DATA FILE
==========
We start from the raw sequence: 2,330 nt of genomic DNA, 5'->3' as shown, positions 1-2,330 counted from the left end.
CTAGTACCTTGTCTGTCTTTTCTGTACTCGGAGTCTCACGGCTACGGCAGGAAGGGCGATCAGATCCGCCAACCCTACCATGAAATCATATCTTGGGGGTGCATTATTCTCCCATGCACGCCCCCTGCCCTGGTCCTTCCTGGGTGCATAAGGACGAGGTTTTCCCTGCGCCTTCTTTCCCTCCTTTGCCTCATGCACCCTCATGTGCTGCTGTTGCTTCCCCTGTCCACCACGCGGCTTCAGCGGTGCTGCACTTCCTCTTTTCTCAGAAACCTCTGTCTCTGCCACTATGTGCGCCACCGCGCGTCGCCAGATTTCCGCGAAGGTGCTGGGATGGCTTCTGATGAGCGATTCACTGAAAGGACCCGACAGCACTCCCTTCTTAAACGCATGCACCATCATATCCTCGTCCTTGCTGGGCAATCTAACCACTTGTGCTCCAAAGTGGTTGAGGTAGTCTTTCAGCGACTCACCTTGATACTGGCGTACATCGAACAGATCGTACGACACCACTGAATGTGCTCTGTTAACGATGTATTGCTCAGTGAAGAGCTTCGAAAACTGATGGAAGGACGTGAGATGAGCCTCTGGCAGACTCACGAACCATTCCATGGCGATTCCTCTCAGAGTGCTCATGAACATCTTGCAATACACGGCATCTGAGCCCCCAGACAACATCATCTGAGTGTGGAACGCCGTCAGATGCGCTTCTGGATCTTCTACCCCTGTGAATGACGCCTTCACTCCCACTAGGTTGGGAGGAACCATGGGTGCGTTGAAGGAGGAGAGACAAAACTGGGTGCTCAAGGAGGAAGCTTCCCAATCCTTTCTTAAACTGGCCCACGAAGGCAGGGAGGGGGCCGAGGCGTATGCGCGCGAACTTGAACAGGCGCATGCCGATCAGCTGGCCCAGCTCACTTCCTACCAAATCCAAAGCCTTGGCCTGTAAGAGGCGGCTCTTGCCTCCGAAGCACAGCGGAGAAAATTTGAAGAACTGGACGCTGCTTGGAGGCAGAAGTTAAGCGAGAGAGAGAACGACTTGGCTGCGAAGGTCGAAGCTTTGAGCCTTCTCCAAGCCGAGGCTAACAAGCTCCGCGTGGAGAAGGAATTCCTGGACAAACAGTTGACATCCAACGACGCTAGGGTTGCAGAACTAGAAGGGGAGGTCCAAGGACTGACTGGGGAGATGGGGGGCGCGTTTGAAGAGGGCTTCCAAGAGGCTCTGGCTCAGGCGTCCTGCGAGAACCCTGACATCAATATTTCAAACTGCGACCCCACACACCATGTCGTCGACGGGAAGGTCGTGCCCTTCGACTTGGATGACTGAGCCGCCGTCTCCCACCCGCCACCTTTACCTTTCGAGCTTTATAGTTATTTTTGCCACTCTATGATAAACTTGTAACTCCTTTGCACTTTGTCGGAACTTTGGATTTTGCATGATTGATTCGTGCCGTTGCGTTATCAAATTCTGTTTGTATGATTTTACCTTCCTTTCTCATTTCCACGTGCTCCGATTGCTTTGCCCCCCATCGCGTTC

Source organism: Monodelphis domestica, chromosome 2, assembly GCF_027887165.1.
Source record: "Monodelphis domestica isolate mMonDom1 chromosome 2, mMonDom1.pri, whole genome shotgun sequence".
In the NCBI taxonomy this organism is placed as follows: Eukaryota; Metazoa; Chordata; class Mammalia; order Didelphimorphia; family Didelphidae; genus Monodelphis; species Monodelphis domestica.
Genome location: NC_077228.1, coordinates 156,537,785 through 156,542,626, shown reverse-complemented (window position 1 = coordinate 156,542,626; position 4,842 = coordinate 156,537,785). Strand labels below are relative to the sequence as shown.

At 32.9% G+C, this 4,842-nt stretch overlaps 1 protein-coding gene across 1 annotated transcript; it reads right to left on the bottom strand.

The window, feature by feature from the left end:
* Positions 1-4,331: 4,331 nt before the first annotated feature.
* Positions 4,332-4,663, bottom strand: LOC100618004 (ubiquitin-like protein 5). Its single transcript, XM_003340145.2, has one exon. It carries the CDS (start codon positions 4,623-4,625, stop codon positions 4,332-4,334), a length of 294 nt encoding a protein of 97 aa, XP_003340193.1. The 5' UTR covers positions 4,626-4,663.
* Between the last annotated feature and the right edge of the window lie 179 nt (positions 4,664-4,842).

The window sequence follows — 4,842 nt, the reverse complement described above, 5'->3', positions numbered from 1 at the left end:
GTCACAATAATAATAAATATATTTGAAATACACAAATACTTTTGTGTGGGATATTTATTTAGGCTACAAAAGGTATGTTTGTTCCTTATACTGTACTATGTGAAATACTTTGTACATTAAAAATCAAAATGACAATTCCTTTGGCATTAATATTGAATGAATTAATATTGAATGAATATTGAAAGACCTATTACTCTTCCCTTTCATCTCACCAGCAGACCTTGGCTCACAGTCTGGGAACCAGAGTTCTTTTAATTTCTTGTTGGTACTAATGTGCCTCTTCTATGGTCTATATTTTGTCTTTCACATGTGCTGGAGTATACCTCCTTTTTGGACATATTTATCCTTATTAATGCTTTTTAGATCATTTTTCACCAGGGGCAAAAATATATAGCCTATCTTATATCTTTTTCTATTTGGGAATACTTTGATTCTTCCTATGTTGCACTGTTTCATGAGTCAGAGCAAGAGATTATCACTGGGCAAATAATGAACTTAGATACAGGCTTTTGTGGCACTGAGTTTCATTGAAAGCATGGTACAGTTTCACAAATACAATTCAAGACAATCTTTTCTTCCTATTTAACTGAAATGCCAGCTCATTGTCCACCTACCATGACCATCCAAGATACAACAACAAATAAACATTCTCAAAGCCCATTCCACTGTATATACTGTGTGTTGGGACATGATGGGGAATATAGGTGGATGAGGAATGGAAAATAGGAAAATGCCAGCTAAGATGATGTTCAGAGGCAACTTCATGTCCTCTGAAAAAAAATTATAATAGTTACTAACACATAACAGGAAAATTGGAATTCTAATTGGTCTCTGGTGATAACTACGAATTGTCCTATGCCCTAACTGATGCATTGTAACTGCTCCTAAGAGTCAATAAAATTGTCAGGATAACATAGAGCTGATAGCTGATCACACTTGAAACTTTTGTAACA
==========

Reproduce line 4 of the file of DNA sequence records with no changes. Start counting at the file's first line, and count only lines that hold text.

Source record: "Monodelphis domestica isolate mMonDom1 chromosome 2, mMonDom1.pri, whole genome shotgun sequence".